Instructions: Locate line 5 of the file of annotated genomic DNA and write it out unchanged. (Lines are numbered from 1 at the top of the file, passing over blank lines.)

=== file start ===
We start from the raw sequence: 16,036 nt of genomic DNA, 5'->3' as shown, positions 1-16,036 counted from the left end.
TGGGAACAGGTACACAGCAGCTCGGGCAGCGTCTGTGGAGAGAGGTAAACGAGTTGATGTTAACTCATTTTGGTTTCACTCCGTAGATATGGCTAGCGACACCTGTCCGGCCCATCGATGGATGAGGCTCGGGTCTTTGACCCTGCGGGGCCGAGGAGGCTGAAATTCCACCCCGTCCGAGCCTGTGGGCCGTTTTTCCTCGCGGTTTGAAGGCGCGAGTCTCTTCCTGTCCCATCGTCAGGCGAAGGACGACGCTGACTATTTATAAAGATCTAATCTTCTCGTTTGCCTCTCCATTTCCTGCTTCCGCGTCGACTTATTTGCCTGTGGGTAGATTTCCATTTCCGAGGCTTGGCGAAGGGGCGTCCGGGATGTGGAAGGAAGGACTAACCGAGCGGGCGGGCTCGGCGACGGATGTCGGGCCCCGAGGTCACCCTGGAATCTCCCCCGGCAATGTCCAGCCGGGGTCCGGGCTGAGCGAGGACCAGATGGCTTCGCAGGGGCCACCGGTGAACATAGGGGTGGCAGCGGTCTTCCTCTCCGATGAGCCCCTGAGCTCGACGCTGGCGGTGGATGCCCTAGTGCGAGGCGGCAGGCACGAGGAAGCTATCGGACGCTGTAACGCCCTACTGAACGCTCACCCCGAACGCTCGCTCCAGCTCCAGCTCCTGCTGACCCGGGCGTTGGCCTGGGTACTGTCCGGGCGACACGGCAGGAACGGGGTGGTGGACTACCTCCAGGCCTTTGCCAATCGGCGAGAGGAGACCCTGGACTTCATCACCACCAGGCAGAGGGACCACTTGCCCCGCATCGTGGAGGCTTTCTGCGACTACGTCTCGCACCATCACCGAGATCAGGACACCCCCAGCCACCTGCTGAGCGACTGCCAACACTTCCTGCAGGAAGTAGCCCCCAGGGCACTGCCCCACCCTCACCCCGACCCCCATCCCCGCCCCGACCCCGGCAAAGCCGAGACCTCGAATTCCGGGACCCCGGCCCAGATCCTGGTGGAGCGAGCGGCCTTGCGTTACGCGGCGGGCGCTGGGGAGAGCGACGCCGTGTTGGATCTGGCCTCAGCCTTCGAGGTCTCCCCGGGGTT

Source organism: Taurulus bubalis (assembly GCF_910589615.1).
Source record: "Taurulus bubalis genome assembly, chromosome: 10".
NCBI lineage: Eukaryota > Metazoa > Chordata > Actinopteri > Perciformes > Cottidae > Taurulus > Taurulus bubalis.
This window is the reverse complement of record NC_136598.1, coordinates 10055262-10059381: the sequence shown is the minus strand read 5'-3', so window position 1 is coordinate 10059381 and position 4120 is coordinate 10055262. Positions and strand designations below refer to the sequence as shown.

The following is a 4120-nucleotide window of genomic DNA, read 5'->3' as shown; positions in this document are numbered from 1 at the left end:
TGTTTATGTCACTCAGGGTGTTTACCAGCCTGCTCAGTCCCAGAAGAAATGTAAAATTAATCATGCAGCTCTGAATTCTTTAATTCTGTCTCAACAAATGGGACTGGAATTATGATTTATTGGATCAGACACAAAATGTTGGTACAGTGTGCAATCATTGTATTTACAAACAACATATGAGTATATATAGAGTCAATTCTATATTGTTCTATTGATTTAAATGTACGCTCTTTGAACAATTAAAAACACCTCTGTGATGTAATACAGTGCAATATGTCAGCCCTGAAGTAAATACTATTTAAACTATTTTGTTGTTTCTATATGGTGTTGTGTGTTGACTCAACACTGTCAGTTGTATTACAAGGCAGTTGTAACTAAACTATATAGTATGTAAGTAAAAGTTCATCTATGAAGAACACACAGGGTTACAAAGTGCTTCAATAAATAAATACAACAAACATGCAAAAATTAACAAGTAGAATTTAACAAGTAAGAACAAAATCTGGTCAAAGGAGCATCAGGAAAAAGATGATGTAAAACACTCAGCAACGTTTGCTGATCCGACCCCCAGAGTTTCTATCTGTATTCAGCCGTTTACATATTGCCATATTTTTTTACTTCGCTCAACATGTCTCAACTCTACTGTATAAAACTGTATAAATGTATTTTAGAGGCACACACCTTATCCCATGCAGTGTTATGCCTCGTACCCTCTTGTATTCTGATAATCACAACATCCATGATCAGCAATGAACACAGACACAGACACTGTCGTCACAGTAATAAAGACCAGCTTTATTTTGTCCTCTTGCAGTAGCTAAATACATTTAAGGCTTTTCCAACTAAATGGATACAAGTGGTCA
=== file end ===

NCBI lineage: Eukaryota > Metazoa > Chordata > Actinopteri > Perciformes > Cottidae > Taurulus > Taurulus bubalis.